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 Post subject:
PostPosted: Sun Aug 18, 2002 11:22 pm 
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Okay Gerwin you've reminded me about this SCSI issue. I've read others inquiring about it on other forums. I should persue this issue as the main cause of my performance troubles. And I'll check on other hard disk forums like www.storagereview.com as this is no longer a "silent pc" issue. Thanks again (:


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 Post subject:
PostPosted: Mon Aug 19, 2002 12:26 am 
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Linky from IBM website for the tool :) http://service.boulder.ibm.com/storage/hddtech/ibmftool-install.exe

and the site it was from :D
http://www.storage.ibm.com/hdd/support/download.htm


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 Post subject:
PostPosted: Mon Aug 19, 2002 12:29 am 
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Oh yeah and somebody send get in touch with me to send me a image of the file I don't have a floppy disk drive for it to find :roll:


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 Post subject:
PostPosted: Mon Aug 19, 2002 9:22 am 
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Thank you quokked. I admit I am apprehensive about running this type of software on a non-IBM disk, but I will read the documentation on IBM's website to be sure.

Although I really don't understand what it is you're requesting in your second post (??) :?


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 Post subject:
PostPosted: Sat Oct 12, 2002 12:18 am 
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yeah I just read it back again and I don't know what I'm saying myself :oops:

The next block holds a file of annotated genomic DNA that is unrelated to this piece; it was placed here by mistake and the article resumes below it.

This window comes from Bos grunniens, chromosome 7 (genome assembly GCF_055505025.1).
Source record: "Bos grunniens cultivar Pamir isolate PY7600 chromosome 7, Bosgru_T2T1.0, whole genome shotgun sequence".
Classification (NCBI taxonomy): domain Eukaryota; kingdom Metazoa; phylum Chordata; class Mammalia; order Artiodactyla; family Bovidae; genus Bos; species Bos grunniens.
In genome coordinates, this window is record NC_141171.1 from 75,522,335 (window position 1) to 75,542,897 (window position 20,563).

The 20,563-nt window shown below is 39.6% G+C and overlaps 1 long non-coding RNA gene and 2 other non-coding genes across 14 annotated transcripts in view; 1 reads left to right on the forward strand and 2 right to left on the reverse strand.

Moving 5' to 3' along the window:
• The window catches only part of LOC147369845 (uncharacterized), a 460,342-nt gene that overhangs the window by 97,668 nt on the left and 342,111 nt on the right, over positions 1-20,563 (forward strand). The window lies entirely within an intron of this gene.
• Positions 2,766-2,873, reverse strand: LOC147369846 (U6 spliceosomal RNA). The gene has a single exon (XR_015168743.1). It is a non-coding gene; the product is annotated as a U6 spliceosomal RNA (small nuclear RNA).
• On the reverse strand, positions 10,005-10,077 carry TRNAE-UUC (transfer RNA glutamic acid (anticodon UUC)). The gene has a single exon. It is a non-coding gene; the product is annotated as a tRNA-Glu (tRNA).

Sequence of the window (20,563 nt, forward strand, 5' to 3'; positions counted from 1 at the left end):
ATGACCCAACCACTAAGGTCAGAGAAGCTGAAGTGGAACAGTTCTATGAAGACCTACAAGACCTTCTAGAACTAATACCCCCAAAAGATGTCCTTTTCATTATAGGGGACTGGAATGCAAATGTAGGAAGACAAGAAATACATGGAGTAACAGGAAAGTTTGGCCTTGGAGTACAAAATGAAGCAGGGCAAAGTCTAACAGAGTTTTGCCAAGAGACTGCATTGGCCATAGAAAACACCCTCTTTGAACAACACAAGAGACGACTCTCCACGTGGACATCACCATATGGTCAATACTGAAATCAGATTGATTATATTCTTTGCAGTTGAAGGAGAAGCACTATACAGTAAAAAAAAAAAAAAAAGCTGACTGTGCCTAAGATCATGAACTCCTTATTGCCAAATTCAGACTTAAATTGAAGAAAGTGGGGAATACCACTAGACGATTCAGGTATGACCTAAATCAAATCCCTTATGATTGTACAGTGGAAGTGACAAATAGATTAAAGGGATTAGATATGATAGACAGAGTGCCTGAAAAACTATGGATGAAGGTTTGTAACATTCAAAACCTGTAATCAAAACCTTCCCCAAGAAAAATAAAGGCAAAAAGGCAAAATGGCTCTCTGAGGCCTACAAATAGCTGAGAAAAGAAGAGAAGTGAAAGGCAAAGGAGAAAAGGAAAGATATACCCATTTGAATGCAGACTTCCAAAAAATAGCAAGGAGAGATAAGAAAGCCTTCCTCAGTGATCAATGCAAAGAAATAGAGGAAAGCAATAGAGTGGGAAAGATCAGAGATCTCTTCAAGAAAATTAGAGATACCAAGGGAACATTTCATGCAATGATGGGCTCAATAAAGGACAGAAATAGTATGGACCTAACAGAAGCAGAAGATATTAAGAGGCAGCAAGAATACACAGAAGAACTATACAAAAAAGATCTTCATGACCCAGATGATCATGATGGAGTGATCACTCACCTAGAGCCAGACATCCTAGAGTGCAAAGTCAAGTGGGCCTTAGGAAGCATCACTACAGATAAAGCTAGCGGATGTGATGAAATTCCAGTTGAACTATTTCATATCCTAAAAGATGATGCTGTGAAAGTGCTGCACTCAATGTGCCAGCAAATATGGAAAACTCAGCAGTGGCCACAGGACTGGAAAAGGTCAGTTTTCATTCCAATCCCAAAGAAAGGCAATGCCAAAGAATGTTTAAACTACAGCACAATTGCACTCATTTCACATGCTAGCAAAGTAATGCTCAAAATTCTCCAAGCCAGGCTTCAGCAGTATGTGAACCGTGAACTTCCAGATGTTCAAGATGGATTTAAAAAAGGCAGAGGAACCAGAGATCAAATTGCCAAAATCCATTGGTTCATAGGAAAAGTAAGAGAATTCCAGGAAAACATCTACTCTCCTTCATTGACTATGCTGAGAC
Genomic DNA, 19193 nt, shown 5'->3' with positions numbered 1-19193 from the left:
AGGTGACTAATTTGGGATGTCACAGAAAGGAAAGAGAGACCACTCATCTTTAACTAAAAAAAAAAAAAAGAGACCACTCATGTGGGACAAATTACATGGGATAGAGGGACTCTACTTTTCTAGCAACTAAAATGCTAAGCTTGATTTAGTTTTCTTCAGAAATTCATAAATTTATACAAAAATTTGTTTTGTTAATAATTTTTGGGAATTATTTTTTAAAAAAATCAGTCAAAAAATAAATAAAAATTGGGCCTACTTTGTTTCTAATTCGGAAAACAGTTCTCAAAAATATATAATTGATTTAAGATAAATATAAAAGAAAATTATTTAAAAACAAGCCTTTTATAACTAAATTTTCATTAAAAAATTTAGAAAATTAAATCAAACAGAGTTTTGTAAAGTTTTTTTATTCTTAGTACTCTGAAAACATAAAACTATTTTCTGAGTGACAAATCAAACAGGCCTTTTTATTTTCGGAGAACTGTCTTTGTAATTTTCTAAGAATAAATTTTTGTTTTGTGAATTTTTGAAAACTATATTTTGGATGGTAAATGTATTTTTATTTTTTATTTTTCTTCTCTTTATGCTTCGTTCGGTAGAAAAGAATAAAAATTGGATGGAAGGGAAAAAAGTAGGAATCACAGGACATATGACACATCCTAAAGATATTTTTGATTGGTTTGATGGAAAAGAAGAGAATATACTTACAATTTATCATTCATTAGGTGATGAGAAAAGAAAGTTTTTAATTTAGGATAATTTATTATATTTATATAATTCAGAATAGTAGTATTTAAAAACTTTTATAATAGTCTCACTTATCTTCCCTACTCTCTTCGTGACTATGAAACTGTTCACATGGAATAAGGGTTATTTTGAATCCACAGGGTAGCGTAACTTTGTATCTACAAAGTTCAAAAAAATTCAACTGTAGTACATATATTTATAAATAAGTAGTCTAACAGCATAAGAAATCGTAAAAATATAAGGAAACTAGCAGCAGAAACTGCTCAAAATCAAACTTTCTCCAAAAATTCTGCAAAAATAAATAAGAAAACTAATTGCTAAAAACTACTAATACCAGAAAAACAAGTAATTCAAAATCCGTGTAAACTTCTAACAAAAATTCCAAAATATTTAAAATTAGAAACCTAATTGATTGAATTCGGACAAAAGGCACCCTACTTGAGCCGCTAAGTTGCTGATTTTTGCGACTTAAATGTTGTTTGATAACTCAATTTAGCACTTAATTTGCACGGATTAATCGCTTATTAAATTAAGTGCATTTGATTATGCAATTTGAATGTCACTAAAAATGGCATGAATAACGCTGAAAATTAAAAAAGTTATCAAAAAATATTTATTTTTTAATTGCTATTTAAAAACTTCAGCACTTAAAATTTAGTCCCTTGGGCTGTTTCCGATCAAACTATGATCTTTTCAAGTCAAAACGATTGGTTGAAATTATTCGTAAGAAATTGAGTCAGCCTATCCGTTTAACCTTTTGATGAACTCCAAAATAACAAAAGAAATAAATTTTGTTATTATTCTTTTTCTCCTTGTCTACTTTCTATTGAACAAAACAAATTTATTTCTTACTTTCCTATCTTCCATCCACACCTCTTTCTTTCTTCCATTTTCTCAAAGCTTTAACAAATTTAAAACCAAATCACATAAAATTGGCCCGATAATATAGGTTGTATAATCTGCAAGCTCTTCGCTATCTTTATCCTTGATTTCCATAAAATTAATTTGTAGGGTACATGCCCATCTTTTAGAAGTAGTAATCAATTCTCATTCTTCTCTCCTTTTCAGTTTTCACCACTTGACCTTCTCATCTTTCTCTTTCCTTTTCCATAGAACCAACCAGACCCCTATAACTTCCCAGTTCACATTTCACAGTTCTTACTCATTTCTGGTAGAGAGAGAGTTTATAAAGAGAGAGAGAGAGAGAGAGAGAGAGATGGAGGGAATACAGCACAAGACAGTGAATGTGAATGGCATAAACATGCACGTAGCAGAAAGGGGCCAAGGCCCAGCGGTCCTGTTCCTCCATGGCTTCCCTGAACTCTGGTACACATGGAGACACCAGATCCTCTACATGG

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 Post subject:
PostPosted: Sat Oct 12, 2002 9:19 am 
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quokked wrote:
yeah I just read it back again and I don't know what I'm saying myself :oops:


hehe


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 Post subject:
PostPosted: Sat Oct 12, 2002 6:58 pm 
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I'm setting up a box right now...
(Using Sandra 2001.5.8.11 to get benchmarks...)

relevant details:
ECS K7S5A MOBO (SiS 735 Chipset, ATA100 onboard Controller)
512 MB PC2700 DDR (Crucial)
AMD 1600+ XP CPU
Win Me

In it are 2 HDDs, both at default AAM settings (which I assume to be "fast and loud")
'Cuda IV 40GB
Outer 20GB partition Sandra Drive Index=27539
Inner 20GB partition Sandra Drive Index=24294

Maxtor D740x 6L040L2 (The FDB model, ATA133)
Outer 20GB partition Sandra Drive Index=27439
Inner 20GB partition Sandra Drive Index=24695

Sandra's Reference ATA U100 7200rpm 30GB Sandra Drive Index=24000

Some tweaks I've done to boost disk performance:
You may notice the outer partitions outperform the inner partitions. I use the outers for disk intense apps, inners for backups/storage.
All partitions were formatted with larger sectors per cluster size switch /z:64
The Typical Role is set to "network server" not "desktop"

Queue


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 Post subject:
PostPosted: Sat Oct 12, 2002 10:46 pm 
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Queue wrote:
I'm setting up a box right now...



My comments on your experiment, Queue....